Although Mother’s attorney contacted the Cherokee Nation about the birth father’s Indian status, the request misreported Father’s birth date and misspelled his name. Then, on forms that govern the transfer of children between states, Mother identified Veronica as Hispanic, not Indian. If her heritage had been reported accurately, Interstate Compact on the Placement of Children staff would have contacted the Cherokee Nation before the infant was allowed to leave Oklahoma.

The South Carolina couple petitioned to adopt in South Carolina on September 18, 2009. Father, however, did not receive notice of the adoption petition until January 6, 2010 when a process server approached him outside a mall near his military base. Father signed the legal papers titled “Acceptance of Service and Answer of Defendant” because he thought the action would relinquish his rights to Mother. When he realized the papers involved adoption, he tried to take them back but the process server prevented him from doing so. Father contacted a lawyer the next day and filed a stay on the adoption on January 11. Three days later, he filed a complaint in an Oklahoma district court to establish paternity, child custody, and support of his daughter.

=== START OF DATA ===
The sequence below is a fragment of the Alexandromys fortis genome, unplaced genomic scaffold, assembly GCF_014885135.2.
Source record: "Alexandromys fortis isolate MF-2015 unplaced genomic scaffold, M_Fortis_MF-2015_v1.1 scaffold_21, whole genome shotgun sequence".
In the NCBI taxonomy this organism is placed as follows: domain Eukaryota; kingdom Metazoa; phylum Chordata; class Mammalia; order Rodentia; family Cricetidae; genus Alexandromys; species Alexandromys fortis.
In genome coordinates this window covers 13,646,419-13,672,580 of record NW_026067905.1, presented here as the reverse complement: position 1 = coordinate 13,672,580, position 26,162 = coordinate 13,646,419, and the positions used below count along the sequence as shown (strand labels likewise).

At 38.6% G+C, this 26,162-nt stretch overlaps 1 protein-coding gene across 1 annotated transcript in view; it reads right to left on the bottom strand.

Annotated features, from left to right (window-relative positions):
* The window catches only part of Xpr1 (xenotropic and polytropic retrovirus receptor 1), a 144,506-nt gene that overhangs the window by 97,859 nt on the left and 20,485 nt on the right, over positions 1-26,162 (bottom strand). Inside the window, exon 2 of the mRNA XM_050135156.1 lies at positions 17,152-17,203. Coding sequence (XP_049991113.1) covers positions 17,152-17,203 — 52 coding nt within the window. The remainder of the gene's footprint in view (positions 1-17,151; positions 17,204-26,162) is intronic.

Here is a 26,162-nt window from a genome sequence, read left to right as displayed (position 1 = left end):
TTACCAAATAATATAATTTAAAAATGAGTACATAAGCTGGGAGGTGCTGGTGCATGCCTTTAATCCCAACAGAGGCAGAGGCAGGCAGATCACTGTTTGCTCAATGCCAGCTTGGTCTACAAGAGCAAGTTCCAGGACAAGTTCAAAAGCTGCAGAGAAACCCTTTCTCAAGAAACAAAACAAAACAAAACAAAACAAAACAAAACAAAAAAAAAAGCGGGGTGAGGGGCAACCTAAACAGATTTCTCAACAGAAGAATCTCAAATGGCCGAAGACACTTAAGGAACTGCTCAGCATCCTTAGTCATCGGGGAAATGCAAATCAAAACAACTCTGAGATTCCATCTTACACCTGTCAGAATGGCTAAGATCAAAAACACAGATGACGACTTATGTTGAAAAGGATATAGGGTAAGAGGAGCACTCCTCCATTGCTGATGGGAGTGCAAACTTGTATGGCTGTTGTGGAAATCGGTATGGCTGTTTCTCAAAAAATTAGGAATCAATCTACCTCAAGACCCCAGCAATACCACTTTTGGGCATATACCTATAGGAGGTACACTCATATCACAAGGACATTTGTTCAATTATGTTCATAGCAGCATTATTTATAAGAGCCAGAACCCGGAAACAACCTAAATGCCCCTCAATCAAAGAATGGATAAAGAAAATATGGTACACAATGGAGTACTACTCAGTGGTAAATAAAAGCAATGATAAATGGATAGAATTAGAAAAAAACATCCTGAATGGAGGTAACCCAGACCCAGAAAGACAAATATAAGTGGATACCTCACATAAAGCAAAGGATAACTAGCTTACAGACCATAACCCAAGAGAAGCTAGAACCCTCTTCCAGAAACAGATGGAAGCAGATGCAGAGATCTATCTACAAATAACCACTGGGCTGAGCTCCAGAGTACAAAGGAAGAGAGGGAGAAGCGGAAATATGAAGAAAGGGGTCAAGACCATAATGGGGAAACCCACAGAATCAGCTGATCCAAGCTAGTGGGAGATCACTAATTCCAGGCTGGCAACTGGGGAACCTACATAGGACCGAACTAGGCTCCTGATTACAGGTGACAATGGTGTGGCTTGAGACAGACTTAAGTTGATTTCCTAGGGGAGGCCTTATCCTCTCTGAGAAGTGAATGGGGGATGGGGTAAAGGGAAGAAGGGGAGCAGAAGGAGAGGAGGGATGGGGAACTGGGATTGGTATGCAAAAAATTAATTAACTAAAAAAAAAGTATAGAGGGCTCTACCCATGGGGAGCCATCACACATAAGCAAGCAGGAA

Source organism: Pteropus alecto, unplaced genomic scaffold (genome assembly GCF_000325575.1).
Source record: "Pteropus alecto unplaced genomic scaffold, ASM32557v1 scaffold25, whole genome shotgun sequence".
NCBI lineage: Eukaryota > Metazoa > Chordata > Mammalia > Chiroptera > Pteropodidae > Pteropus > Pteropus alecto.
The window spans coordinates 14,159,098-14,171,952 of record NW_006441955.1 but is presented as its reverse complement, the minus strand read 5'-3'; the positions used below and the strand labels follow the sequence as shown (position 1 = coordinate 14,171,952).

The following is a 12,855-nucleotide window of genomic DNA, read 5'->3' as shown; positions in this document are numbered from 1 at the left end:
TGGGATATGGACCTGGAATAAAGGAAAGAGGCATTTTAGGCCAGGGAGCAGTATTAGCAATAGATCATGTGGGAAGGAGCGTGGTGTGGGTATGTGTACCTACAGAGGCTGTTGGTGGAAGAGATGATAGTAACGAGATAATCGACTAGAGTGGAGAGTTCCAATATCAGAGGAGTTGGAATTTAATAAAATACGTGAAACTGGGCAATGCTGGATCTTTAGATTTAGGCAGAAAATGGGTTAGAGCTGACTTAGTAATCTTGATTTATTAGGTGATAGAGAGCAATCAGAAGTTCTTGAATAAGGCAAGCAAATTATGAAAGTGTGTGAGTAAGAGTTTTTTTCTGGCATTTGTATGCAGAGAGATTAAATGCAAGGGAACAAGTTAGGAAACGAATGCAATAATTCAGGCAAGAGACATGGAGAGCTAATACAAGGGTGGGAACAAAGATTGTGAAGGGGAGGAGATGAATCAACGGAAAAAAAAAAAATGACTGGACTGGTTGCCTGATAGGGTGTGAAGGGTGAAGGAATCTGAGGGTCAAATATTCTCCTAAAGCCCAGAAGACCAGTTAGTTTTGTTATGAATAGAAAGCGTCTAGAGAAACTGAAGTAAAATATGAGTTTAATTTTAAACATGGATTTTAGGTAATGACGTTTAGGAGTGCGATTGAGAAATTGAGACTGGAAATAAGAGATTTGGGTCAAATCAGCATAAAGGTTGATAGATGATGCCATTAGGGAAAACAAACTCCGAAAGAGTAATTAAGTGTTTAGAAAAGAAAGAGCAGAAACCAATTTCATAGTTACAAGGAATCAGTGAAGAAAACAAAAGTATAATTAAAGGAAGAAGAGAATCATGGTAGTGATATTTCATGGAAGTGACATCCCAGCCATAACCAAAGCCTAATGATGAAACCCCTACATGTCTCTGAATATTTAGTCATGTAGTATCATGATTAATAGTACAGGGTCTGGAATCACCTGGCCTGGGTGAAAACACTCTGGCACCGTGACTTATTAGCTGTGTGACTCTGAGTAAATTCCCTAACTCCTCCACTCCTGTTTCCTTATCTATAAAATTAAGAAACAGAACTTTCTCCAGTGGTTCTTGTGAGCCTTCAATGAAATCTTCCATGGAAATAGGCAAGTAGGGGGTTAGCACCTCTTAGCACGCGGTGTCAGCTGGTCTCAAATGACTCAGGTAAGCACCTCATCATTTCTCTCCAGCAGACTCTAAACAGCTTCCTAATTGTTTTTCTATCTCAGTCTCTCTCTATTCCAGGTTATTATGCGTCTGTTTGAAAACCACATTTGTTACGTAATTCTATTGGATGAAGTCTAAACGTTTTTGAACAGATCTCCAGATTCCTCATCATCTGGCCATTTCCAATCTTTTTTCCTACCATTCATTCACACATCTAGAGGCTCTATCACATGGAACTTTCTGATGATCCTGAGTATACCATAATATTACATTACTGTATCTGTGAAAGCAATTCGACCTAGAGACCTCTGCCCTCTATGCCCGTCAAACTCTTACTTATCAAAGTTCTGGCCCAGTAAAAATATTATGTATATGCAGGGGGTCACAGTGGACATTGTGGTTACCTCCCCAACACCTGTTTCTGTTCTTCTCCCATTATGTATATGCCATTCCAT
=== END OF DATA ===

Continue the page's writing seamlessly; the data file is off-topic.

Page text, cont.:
Father was deployed to Iraq on January 18 and gave his father power-of-attorney rights to pursue the custody case. In March, Father’s Oklahoma filing was dismissed on jurisdictional grounds. In the meantime, the Cherokee Nation had identified Father as a registered member and Veronica as an “Indian Child” under ICWA. On April 7, 2010 the Cherokee Nation filed a Notice of Intervention in the South Carolina case. On April 19, 2010, Father filed an amended complaint to establish paternity and seek custody, noting that ICWA applied to the case.

The South Carolina trial started 16 months later on September 12, 2011, and on Novem­ber 25 the court granted Father custody of his daughter. The prospective adoptive parents appealed to the South Carolina Supreme Court, which heard the case in April 2012. In its July 26 opinion, three of the five high court justices confirmed that certain ICWA provisions supersede state law, and that: